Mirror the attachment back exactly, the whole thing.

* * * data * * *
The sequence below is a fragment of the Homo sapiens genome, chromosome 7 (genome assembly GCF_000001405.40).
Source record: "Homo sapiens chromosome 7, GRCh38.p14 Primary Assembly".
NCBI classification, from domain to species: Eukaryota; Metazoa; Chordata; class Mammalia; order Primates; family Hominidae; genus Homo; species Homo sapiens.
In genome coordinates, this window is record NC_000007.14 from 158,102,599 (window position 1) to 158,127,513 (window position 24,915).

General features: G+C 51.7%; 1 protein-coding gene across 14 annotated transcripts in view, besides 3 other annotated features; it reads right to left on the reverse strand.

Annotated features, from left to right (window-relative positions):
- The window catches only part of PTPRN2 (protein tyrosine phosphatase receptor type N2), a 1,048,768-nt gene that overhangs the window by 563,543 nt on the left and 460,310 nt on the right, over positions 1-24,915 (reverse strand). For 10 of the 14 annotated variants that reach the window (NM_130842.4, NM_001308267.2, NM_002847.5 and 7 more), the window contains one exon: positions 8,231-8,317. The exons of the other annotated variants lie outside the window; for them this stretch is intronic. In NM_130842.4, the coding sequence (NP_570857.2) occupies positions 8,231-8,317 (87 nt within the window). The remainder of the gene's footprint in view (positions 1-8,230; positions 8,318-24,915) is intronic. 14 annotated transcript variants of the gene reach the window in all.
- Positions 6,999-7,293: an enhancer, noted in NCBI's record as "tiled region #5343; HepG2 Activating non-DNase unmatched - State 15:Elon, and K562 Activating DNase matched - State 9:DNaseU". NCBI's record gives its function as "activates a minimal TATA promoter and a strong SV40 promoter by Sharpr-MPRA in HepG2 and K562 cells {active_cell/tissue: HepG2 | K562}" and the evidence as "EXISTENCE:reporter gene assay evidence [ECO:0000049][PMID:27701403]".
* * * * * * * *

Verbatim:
The sequence below is a fragment of the Homo sapiens genome, chromosome 7 (genome assembly GCF_000001405.40).
Source record: "Homo sapiens chromosome 7, GRCh38.p14 Primary Assembly".
NCBI classification, from domain to species: Eukaryota; Metazoa; Chordata; class Mammalia; order Primates; family Hominidae; genus Homo; species Homo sapiens.
In genome coordinates, this window is record NC_000007.14 from 158,102,599 (window position 1) to 158,127,513 (window position 24,915).

General features: G+C 51.7%; 1 protein-coding gene across 14 annotated transcripts in view, besides 3 other annotated features; it reads right to left on the reverse strand.

Annotated features, from left to right (window-relative positions):
- The window catches only part of PTPRN2 (protein tyrosine phosphatase receptor type N2), a 1,048,768-nt gene that overhangs the window by 563,543 nt on the left and 460,310 nt on the right, over positions 1-24,915 (reverse strand). For 10 of the 14 annotated variants that reach the window (NM_130842.4, NM_001308267.2, NM_002847.5 and 7 more), the window contains one exon: positions 8,231-8,317. The exons of the other annotated variants lie outside the window; for them this stretch is intronic. In NM_130842.4, the coding sequence (NP_570857.2) occupies positions 8,231-8,317 (87 nt within the window). The remainder of the gene's footprint in view (positions 1-8,230; positions 8,318-24,915) is intronic. 14 annotated transcript variants of the gene reach the window in all.
- Positions 6,999-7,293: an enhancer, noted in NCBI's record as "tiled region #5343; HepG2 Activating non-DNase unmatched - State 15:Elon, and K562 Activating DNase matched - State 9:DNaseU". NCBI's record gives its function as "activates a minimal TATA promoter and a strong SV40 promoter by Sharpr-MPRA in HepG2 and K562 cells {active_cell/tissue: HepG2 | K562}" and the evidence as "EXISTENCE:reporter gene assay evidence [ECO:0000049][PMID:27701403]".